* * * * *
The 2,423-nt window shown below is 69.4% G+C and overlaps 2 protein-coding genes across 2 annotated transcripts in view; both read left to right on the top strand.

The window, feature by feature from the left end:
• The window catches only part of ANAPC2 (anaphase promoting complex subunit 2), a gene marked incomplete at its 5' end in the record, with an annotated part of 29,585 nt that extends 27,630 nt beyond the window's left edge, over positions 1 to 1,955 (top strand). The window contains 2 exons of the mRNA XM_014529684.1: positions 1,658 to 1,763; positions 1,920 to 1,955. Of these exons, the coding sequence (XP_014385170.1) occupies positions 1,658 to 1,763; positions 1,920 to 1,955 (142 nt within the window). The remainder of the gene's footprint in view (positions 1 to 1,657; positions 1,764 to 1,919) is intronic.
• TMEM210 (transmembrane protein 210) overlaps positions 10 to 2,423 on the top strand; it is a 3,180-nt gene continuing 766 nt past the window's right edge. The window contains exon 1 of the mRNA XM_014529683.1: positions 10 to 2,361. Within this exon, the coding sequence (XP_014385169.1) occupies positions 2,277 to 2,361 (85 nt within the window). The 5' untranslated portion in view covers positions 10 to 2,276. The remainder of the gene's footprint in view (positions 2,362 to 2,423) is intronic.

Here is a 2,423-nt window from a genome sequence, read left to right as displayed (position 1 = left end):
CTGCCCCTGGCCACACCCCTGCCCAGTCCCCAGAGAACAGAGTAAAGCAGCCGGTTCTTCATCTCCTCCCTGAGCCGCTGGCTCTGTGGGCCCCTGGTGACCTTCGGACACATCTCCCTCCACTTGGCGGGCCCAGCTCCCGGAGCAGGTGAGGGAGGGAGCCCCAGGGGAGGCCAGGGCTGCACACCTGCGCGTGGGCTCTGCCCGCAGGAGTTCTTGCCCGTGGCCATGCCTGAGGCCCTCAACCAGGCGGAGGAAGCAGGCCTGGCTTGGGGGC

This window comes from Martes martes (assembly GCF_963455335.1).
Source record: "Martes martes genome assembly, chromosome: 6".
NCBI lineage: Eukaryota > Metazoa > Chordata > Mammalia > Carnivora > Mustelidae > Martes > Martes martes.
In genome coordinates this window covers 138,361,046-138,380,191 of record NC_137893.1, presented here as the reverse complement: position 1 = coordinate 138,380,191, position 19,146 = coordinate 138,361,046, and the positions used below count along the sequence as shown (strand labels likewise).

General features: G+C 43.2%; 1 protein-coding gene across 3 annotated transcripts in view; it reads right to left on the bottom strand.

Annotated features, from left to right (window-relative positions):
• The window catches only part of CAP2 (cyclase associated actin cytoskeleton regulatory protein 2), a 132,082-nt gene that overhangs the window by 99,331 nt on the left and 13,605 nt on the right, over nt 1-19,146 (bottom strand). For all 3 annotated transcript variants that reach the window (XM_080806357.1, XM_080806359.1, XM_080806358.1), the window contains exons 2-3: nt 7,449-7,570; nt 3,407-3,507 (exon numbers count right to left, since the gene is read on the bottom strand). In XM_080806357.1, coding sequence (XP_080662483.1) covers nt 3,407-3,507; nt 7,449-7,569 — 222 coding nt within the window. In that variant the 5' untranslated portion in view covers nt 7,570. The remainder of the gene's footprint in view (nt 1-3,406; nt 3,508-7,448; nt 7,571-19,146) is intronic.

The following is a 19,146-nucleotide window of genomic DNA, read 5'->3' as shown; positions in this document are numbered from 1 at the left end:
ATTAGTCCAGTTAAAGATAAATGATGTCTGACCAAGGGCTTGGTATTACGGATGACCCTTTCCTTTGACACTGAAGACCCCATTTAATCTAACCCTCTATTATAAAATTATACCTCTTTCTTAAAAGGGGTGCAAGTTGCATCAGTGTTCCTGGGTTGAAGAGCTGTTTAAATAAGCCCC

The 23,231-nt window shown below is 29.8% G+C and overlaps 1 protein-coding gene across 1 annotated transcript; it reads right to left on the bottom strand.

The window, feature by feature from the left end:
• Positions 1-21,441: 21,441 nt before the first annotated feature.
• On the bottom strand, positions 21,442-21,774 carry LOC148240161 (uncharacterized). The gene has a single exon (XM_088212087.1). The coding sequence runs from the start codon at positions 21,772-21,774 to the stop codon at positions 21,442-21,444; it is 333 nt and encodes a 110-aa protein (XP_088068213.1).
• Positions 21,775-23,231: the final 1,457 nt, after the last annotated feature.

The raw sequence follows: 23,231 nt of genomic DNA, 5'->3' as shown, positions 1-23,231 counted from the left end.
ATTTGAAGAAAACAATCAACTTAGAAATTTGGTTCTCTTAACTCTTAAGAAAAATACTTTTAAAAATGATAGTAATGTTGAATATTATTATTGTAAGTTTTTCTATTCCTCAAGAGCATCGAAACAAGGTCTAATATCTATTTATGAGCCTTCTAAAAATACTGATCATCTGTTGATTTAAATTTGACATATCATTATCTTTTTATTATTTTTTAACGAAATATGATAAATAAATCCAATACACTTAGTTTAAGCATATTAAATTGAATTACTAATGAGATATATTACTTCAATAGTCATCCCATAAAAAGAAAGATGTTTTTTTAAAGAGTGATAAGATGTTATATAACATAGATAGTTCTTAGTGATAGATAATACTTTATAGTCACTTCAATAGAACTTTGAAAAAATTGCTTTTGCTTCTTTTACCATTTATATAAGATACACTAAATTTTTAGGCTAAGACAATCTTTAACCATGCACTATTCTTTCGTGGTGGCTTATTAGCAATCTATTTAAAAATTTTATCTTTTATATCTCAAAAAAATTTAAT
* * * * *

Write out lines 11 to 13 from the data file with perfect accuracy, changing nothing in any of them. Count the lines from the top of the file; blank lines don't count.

General features: G+C 43.2%; 1 protein-coding gene across 3 annotated transcripts in view; it reads right to left on the bottom strand.

Annotated features, from left to right (window-relative positions):
• The window catches only part of CAP2 (cyclase associated actin cytoskeleton regulatory protein 2), a 132,082-nt gene that overhangs the window by 99,331 nt on the left and 13,605 nt on the right, over nt 1-19,146 (bottom strand). For all 3 annotated transcript variants that reach the window (XM_080806357.1, XM_080806359.1, XM_080806358.1), the window contains exons 2-3: nt 7,449-7,570; nt 3,407-3,507 (exon numbers count right to left, since the gene is read on the bottom strand). In XM_080806357.1, coding sequence (XP_080662483.1) covers nt 3,407-3,507; nt 7,449-7,569 — 222 coding nt within the window. In that variant the 5' untranslated portion in view covers nt 7,570. The remainder of the gene's footprint in view (nt 1-3,406; nt 3,508-7,448; nt 7,571-19,146) is intronic.